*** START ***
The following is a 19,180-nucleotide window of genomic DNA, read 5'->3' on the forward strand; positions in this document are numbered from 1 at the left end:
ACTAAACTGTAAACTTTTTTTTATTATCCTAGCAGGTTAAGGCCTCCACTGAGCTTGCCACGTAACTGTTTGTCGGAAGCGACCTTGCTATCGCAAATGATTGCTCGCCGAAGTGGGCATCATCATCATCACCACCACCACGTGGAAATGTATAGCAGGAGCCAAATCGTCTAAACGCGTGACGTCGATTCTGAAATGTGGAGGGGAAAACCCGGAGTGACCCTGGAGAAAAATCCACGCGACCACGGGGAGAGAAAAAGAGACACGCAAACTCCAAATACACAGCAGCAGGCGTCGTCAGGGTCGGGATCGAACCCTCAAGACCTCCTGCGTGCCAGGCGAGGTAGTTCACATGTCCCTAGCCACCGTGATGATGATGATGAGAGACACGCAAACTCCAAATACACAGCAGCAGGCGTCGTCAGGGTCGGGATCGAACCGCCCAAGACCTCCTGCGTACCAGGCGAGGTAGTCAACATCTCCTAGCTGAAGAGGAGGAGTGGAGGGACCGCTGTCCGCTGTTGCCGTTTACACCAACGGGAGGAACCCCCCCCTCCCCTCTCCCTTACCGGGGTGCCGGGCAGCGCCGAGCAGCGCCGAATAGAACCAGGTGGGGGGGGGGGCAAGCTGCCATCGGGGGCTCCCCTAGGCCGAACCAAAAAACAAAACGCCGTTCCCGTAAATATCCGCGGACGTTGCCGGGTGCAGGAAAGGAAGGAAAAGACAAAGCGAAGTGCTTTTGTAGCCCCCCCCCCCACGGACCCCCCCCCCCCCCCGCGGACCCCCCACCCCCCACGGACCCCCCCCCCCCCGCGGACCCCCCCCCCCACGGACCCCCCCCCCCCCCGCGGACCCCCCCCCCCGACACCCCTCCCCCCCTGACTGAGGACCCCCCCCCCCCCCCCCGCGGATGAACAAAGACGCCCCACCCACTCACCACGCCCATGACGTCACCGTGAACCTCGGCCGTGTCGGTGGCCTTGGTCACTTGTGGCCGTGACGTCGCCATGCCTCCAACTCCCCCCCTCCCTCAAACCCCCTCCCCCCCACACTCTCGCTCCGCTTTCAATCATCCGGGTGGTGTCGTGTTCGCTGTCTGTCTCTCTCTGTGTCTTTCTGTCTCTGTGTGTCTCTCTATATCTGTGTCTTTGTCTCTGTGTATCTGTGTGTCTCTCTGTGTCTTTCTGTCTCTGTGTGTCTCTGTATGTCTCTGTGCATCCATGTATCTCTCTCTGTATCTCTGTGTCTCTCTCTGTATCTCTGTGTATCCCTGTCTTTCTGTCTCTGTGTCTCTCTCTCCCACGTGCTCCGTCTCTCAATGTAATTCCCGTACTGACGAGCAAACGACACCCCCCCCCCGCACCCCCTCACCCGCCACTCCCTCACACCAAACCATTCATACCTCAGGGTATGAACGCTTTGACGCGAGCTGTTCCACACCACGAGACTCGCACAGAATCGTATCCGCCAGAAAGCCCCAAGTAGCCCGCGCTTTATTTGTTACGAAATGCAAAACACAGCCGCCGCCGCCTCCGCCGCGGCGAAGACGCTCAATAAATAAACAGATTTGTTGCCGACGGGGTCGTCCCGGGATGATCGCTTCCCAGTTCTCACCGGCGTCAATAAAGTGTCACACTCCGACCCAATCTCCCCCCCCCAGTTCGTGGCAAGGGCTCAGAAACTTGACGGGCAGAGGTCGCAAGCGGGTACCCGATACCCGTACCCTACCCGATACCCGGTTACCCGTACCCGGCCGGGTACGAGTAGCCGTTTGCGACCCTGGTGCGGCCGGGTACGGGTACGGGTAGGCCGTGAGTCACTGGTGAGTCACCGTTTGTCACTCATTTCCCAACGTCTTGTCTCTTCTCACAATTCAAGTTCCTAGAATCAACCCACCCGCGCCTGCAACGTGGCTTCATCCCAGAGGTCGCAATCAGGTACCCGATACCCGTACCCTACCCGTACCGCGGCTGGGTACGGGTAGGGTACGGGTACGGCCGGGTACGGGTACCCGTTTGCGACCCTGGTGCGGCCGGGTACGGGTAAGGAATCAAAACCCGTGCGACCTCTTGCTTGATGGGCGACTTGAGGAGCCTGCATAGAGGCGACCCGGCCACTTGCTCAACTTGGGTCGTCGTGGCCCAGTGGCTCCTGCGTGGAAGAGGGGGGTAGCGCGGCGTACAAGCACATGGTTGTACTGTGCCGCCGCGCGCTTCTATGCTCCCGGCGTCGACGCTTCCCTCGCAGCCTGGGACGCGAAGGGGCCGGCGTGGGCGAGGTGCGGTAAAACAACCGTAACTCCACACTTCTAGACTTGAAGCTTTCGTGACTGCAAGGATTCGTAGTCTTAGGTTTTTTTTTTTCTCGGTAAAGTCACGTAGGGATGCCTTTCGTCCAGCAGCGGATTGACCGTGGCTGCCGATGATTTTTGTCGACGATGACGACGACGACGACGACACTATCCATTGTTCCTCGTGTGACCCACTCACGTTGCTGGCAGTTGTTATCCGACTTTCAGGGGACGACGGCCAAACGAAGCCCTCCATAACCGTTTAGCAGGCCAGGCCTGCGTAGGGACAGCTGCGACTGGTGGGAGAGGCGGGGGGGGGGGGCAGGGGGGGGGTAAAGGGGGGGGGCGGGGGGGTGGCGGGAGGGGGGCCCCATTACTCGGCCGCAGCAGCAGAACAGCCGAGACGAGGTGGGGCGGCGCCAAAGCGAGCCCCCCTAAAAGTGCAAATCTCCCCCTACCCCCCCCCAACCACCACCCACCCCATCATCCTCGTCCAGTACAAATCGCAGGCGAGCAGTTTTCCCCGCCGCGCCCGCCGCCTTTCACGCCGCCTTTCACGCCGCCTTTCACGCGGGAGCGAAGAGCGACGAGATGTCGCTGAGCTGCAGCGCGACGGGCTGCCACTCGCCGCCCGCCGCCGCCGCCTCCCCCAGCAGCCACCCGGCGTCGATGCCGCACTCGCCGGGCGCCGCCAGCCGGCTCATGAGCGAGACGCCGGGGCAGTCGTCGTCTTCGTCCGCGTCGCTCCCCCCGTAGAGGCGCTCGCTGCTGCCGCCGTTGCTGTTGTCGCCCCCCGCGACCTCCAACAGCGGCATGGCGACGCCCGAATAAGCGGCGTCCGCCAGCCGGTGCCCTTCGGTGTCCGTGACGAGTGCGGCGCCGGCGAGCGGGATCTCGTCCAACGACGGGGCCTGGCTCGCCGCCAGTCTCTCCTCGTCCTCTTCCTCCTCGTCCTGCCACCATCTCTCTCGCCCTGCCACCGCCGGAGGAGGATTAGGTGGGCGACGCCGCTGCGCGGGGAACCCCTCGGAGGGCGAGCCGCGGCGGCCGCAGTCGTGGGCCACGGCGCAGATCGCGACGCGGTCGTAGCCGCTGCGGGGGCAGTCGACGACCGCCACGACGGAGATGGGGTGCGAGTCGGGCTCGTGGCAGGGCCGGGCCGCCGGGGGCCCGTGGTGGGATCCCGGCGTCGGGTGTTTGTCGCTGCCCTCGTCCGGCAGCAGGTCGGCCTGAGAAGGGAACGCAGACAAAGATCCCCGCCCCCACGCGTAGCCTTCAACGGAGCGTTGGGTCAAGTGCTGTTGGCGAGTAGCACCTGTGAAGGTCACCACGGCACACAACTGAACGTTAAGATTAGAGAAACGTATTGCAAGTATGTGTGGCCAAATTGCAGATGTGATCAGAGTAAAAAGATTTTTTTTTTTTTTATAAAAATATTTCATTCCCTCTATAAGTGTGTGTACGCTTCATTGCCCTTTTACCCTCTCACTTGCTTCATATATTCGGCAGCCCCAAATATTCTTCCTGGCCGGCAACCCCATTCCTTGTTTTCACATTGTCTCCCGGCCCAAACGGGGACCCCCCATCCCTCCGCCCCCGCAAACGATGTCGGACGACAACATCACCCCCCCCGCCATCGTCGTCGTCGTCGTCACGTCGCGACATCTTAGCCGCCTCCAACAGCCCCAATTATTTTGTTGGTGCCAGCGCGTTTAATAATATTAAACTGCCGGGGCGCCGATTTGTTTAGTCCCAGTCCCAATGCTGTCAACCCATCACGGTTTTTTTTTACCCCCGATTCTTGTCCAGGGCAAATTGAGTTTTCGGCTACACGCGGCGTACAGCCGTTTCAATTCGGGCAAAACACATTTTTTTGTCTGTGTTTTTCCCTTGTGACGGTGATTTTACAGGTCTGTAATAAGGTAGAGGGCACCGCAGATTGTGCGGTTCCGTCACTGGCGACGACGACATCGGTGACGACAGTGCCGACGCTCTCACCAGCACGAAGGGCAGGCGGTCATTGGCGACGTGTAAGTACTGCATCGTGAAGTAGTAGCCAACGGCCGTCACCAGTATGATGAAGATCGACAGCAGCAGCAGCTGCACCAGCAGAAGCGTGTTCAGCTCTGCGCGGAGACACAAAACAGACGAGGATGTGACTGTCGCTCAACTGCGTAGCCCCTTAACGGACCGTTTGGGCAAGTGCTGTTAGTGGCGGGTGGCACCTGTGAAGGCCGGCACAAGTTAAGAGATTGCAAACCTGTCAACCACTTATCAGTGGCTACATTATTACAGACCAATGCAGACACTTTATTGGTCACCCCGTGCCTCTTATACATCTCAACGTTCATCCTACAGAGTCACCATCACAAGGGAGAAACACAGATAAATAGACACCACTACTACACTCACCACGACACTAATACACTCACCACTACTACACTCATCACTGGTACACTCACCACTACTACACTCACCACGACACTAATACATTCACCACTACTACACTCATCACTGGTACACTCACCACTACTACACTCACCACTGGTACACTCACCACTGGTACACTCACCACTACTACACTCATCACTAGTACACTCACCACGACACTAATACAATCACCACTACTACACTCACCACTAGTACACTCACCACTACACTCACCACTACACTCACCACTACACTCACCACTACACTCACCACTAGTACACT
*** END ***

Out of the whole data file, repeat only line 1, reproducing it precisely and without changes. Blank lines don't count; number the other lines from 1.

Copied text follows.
The following is a 19,180-nucleotide window of genomic DNA, read 5'->3' on the forward strand; positions in this document are numbered from 1 at the left end: